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Most medications that negatively impact the health of the teeth do so by inhibiting salivary secretion, which normally has a protective effect on the teeth. There are many medications that dry out the mouth, including blood pressure medication, tranquilizers, antidepressants, neuroleptics, and others. When there is a sudden up-tick in tooth decay
prevalence, salivary suppression is usually the culprit. If the documented side effects of the medications you are taking cause oral dryness, those medications are likely to be the culprit(s).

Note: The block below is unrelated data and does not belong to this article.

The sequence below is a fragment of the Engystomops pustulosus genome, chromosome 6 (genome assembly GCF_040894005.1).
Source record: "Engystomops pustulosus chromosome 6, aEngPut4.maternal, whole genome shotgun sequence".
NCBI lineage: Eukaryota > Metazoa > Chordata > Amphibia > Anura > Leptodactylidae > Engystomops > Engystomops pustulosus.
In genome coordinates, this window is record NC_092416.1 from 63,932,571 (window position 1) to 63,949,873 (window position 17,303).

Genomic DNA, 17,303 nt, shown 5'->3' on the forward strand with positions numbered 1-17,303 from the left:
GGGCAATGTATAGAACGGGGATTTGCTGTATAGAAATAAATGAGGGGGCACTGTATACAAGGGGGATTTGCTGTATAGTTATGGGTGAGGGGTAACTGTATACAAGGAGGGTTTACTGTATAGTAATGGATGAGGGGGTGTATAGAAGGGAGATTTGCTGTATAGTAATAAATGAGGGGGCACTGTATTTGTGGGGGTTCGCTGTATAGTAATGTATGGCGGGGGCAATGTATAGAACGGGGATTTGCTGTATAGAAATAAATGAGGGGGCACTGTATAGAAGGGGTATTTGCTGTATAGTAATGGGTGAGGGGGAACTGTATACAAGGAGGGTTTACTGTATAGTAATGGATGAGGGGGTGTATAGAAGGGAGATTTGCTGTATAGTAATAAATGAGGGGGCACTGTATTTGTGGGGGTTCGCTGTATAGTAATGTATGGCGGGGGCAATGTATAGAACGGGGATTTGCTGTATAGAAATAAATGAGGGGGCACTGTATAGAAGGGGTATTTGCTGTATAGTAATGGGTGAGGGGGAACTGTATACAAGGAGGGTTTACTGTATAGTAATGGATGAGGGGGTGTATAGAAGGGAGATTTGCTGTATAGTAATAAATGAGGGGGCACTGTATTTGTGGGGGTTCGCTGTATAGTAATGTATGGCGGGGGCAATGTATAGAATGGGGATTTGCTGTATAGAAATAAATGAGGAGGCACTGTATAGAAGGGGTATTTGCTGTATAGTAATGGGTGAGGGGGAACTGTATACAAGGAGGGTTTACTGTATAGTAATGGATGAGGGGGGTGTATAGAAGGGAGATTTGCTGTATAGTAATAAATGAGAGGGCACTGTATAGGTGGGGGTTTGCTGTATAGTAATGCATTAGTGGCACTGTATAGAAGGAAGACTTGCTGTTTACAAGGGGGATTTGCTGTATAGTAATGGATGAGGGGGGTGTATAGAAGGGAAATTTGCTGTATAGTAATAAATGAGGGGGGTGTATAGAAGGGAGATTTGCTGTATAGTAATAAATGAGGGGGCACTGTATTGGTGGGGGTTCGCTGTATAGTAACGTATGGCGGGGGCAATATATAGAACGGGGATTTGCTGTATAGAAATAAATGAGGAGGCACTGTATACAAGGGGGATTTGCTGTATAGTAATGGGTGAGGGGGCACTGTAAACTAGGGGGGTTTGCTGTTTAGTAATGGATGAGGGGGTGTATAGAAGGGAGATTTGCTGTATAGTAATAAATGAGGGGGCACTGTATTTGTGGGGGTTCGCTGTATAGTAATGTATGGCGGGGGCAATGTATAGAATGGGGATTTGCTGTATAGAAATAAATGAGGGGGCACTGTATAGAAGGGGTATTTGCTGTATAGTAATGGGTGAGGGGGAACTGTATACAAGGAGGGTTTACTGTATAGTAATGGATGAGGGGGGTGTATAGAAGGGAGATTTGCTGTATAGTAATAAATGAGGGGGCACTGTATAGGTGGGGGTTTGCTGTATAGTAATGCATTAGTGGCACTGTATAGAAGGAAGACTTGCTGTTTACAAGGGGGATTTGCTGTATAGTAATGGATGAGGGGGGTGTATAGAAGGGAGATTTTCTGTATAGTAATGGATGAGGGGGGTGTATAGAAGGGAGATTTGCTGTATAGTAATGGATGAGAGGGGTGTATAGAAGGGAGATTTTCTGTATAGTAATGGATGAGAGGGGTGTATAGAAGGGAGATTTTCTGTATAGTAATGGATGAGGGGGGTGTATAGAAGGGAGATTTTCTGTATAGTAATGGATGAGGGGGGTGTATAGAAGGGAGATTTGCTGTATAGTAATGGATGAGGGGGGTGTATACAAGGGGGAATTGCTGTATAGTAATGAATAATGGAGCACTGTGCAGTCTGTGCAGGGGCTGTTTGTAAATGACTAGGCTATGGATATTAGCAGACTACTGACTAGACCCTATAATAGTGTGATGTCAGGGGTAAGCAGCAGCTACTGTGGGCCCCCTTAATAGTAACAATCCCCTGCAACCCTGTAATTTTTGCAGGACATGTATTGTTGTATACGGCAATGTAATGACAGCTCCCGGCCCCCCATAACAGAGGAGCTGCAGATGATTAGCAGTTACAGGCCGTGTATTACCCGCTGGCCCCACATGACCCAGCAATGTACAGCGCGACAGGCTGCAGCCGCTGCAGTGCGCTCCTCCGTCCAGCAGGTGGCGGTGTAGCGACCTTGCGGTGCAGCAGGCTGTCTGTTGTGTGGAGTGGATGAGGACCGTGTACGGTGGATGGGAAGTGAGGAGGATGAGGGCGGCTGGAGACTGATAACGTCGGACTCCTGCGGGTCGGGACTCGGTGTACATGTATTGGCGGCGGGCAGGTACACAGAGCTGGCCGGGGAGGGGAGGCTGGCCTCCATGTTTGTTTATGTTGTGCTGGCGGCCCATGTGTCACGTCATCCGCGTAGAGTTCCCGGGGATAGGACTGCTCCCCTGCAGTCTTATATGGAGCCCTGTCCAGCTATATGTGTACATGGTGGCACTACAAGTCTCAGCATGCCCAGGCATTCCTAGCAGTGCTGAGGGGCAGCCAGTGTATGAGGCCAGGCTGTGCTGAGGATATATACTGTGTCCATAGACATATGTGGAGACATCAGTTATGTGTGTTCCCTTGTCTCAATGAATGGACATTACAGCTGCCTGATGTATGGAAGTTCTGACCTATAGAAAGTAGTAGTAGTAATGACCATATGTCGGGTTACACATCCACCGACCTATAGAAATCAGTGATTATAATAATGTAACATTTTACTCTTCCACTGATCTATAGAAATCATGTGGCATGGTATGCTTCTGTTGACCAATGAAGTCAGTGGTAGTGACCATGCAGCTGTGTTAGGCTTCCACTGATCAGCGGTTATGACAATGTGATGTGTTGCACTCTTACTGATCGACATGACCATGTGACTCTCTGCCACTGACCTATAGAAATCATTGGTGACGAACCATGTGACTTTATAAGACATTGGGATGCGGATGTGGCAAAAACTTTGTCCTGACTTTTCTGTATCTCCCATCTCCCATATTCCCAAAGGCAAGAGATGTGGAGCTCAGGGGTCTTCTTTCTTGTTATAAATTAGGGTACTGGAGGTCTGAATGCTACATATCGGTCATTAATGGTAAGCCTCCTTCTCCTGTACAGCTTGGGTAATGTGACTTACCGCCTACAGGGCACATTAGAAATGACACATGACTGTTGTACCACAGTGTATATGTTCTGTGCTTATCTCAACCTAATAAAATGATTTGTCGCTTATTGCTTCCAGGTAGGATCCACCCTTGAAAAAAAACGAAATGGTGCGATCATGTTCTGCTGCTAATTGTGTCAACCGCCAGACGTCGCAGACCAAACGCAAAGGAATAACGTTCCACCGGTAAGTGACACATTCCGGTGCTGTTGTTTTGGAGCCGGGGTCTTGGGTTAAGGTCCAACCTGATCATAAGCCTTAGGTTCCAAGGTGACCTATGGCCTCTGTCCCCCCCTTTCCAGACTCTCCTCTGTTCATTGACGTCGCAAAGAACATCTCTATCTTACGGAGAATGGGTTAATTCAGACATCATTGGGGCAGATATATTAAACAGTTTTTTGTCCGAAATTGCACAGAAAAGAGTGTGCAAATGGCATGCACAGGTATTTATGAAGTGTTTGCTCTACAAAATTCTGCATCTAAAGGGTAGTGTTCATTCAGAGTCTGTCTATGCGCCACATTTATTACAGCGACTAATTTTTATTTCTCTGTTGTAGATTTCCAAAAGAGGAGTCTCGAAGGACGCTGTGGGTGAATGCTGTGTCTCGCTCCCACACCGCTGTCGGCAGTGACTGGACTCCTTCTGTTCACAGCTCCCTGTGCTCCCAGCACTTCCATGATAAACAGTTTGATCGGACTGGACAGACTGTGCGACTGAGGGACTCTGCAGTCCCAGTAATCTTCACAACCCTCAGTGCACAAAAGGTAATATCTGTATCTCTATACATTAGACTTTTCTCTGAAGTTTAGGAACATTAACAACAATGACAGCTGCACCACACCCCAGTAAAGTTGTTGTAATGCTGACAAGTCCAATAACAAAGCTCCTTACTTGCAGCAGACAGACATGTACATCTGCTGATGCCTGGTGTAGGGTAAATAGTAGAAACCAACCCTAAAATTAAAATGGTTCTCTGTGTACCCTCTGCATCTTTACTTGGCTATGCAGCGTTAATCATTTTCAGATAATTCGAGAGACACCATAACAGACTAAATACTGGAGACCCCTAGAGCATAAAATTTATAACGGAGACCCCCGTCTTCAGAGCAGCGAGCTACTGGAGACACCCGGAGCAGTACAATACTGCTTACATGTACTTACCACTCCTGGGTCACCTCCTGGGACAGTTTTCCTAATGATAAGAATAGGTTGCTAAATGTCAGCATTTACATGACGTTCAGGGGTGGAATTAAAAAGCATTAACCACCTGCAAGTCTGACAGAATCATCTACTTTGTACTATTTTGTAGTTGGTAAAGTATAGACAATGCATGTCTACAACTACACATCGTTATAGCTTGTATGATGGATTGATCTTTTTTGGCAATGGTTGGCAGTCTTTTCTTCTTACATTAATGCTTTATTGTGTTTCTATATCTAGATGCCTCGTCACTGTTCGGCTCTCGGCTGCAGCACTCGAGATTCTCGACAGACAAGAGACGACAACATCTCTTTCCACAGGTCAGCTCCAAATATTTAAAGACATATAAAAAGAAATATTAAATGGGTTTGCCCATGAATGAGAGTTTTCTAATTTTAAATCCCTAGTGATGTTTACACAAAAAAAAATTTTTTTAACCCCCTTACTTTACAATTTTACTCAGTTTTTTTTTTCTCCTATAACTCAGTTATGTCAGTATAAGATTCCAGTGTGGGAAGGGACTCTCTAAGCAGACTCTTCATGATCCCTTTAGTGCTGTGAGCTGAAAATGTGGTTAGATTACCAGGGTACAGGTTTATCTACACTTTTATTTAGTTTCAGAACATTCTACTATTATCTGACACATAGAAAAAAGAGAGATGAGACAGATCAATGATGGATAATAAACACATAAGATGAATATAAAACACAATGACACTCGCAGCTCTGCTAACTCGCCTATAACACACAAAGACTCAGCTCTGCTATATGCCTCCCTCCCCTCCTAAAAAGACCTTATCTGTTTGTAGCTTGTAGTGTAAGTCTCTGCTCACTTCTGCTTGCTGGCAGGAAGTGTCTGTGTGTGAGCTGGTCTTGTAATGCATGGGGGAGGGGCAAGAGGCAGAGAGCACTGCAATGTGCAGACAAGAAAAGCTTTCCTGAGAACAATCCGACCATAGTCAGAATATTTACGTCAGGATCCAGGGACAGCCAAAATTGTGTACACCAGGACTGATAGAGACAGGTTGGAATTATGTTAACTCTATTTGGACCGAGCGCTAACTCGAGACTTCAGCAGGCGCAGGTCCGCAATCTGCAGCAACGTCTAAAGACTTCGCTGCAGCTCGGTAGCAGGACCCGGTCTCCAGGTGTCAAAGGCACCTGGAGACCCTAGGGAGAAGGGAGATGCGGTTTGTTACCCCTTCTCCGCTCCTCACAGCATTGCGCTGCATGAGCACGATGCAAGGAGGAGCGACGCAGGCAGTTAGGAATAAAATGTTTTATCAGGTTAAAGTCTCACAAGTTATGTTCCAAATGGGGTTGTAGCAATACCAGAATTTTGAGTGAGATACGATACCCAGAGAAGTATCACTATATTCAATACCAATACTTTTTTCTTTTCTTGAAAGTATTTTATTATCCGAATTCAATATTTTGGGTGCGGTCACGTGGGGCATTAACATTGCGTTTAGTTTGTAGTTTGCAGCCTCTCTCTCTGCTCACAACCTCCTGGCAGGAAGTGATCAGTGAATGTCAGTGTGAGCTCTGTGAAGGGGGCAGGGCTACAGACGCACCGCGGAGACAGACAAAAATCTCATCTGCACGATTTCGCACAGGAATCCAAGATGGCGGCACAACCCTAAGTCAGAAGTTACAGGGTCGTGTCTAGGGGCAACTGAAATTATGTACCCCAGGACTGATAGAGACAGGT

You do not indicate the severity of your physical disability, but impairment of hand or arm function could also be a contributing factor if it impairs your ability to perform adequate oral hygiene technique-- toothbrushing, flossing, and the like.
can provide you with reparative care, and assist you with prevention of new tooth decay. The use of fluoride preparations (for example, prescription-strength take home fluoride gels, in-office fluoride varnishes) will greatly reduce your risk to additional tooth decay. Other measures, such as the application of sealants to vulnerable areas of your teeth, as well as more frequent check-ups so that new cavities
can be detected and intercepted at an earlier stage, will help to limit the destructive effects of tooth decay.
Hope this helps...